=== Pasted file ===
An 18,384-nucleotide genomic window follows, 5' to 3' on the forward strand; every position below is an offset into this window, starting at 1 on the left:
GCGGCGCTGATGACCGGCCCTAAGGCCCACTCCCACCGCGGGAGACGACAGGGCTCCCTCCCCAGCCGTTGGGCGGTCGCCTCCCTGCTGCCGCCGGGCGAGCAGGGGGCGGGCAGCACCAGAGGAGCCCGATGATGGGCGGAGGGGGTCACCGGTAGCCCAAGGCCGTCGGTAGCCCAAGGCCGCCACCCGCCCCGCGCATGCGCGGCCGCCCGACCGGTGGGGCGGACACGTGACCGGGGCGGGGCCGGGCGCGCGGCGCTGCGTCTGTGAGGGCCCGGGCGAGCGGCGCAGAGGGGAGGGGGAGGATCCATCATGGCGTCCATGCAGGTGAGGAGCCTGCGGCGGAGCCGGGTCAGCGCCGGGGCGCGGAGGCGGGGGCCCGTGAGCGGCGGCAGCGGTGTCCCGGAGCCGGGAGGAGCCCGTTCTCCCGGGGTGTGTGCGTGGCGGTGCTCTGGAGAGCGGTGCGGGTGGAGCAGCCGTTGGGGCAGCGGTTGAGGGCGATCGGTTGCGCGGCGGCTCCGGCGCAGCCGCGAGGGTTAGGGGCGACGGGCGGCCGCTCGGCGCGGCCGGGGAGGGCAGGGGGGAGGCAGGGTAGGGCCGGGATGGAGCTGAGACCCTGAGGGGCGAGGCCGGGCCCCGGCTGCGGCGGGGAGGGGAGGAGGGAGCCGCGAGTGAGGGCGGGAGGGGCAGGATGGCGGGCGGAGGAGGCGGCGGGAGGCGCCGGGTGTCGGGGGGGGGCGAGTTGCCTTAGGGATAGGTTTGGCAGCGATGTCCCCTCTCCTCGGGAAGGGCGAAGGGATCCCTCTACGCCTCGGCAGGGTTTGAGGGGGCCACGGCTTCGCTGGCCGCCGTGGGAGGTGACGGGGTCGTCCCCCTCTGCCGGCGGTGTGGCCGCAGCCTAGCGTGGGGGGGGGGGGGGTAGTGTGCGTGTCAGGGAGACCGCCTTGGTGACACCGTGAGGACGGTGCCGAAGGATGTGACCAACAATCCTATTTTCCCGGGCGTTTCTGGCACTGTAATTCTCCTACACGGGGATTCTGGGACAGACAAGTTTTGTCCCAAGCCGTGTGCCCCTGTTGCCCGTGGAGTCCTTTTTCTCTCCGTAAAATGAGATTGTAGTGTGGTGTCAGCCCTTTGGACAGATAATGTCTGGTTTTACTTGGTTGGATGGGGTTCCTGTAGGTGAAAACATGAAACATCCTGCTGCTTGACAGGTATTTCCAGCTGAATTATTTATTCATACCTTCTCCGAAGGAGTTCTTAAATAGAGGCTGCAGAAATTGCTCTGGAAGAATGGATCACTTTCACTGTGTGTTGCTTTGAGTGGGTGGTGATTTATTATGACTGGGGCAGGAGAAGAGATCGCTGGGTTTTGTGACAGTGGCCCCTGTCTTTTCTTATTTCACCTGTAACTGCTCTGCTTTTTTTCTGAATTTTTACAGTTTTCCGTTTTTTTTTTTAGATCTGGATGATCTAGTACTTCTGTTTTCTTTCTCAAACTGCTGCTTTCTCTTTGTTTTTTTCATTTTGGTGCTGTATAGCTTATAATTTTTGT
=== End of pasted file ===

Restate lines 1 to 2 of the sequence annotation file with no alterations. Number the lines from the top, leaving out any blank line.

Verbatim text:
An 18,384-nucleotide genomic window follows, 5' to 3' on the forward strand; every position below is an offset into this window, starting at 1 on the left:
GCGGCGCTGATGACCGGCCCTAAGGCCCACTCCCACCGCGGGAGACGACAGGGCTCCCTCCCCAGCCGTTGGGCGGTCGCCTCCCTGCTGCCGCCGGGCGAGCAGGGGGCGGGCAGCACCAGAGGAGCCCGATGATGGGCGGAGGGGGTCACCGGTAGCCCAAGGCCGTCGGTAGCCCAAGGCCGCCACCCGCCCCGCGCATGCGCGGCCGCCCGACCGGTGGGGCGGACACGTGACCGGGGCGGGGCCGGGCGCGCGGCGCTGCGTCTGTGAGGGCCCGGGCGAGCGGCGCAGAGGGGAGGGGGAGGATCCATCATGGCGTCCATGCAGGTGAGGAGCCTGCGGCGGAGCCGGGTCAGCGCCGGGGCGCGGAGGCGGGGGCCCGTGAGCGGCGGCAGCGGTGTCCCGGAGCCGGGAGGAGCCCGTTCTCCCGGGGTGTGTGCGTGGCGGTGCTCTGGAGAGCGGTGCGGGTGGAGCAGCCGTTGGGGCAGCGGTTGAGGGCGATCGGTTGCGCGGCGGCTCCGGCGCAGCCGCGAGGGTTAGGGGCGACGGGCGGCCGCTCGGCGCGGCCGGGGAGGGCAGGGGGGAGGCAGGGTAGGGCCGGGATGGAGCTGAGACCCTGAGGGGCGAGGCCGGGCCCCGGCTGCGGCGGGGAGGGGAGGAGGGAGCCGCGAGTGAGGGCGGGAGGGGCAGGATGGCGGGCGGAGGAGGCGGCGGGAGGCGCCGGGTGTCGGGGGGGGGCGAGTTGCCTTAGGGATAGGTTTGGCAGCGATGTCCCCTCTCCTCGGGAAGGGCGAAGGGATCCCTCTACGCCTCGGCAGGGTTTGAGGGGGCCACGGCTTCGCTGGCCGCCGTGGGAGGTGACGGGGTCGTCCCCCTCTGCCGGCGGTGTGGCCGCAGCCTAGCGTGGGGGGGGGGGGGGTAGTGTGCGTGTCAGGGAGACCGCCTTGGTGACACCGTGAGGACGGTGCCGAAGGATGTGACCAACAATCCTATTTTCCCGGGCGTTTCTGGCACTGTAATTCTCCTACACGGGGATTCTGGGACAGACAAGTTTTGTCCCAAGCCGTGTGCCCCTGTTGCCCGTGGAGTCCTTTTTCTCTCCGTAAAATGAGATTGTAGTGTGGTGTCAGCCCTTTGGACAGATAATGTCTGGTTTTACTTGGTTGGATGGGGTTCCTGTAGGTGAAAACATGAAACATCCTGCTGCTTGACAGGTATTTCCAGCTGAATTATTTATTCATACCTTCTCCGAAGGAGTTCTTAAATAGAGGCTGCAGAAATTGCTCTGGAAGAATGGATCACTTTCACTGTGTGTTGCTTTGAGTGGGTGGTGATTTATTATGACTGGGGCAGGAGAAGAGATCGCTGGGTTTTGTGACAGTGGCCCCTGTCTTTTCTTATTTCACCTGTAACTGCTCTGCTTTTTTTCTGAATTTTTACAGTTTTCCGTTTTTTTTTTTAGATCTGGATGATCTAGTACTTCTGTTTTCTTTCTCAAACTGCTGCTTTCTCTTTGTTTTTTTCATTTTGGTGCTGTATAGCTTATAATTTTTGT